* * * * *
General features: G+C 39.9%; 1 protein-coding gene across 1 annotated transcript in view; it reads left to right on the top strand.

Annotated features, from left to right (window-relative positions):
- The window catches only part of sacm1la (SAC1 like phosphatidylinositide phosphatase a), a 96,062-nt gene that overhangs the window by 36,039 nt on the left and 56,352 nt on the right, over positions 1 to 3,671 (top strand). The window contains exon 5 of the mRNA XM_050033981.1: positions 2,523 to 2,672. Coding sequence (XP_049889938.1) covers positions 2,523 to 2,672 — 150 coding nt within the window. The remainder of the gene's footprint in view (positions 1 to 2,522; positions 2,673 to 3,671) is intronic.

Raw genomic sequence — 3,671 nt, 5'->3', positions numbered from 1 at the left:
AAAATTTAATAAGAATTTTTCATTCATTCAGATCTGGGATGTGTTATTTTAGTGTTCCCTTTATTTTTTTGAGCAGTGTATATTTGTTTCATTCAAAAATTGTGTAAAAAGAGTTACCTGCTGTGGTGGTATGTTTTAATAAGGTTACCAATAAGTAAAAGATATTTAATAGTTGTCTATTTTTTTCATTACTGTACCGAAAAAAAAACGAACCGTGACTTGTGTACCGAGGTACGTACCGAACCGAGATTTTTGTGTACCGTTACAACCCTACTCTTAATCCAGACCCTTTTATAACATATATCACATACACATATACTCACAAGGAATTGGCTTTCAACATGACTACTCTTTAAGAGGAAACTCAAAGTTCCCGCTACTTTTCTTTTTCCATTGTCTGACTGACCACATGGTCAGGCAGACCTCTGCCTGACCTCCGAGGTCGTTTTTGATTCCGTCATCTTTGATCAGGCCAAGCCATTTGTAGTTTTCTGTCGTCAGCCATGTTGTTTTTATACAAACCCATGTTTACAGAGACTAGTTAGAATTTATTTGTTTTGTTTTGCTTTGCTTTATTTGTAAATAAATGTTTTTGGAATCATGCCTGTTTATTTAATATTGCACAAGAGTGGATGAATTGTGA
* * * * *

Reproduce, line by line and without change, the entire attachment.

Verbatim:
General features: G+C 39.9%; 1 protein-coding gene across 1 annotated transcript in view; it reads left to right on the top strand.

Annotated features, from left to right (window-relative positions):
- The window catches only part of sacm1la (SAC1 like phosphatidylinositide phosphatase a), a 96,062-nt gene that overhangs the window by 36,039 nt on the left and 56,352 nt on the right, over positions 1 to 3,671 (top strand). The window contains exon 5 of the mRNA XM_050033981.1: positions 2,523 to 2,672. Coding sequence (XP_049889938.1) covers positions 2,523 to 2,672 — 150 coding nt within the window. The remainder of the gene's footprint in view (positions 1 to 2,522; positions 2,673 to 3,671) is intronic.

Raw genomic sequence — 3,671 nt, 5'->3', positions numbered from 1 at the left:
AAAATTTAATAAGAATTTTTCATTCATTCAGATCTGGGATGTGTTATTTTAGTGTTCCCTTTATTTTTTTGAGCAGTGTATATTTGTTTCATTCAAAAATTGTGTAAAAAGAGTTACCTGCTGTGGTGGTATGTTTTAATAAGGTTACCAATAAGTAAAAGATATTTAATAGTTGTCTATTTTTTTCATTACTGTACCGAAAAAAAAACGAACCGTGACTTGTGTACCGAGGTACGTACCGAACCGAGATTTTTGTGTACCGTTACAACCCTACTCTTAATCCAGACCCTTTTATAACATATATCACATACACATATACTCACAAGGAATTGGCTTTCAACATGACTACTCTTTAAGAGGAAACTCAAAGTTCCCGCTACTTTTCTTTTTCCATTGTCTGACTGACCACATGGTCAGGCAGACCTCTGCCTGACCTCCGAGGTCGTTTTTGATTCCGTCATCTTTGATCAGGCCAAGCCATTTGTAGTTTTCTGTCGTCAGCCATGTTGTTTTTATACAAACCCATGTTTACAGAGACTAGTTAGAATTTATTTGTTTTGTTTTGCTTTGCTTTATTTGTAAATAAATGTTTTTGGAATCATGCCTGTTTATTTAATATTGCACAAGAGTGGATGAATTGTGA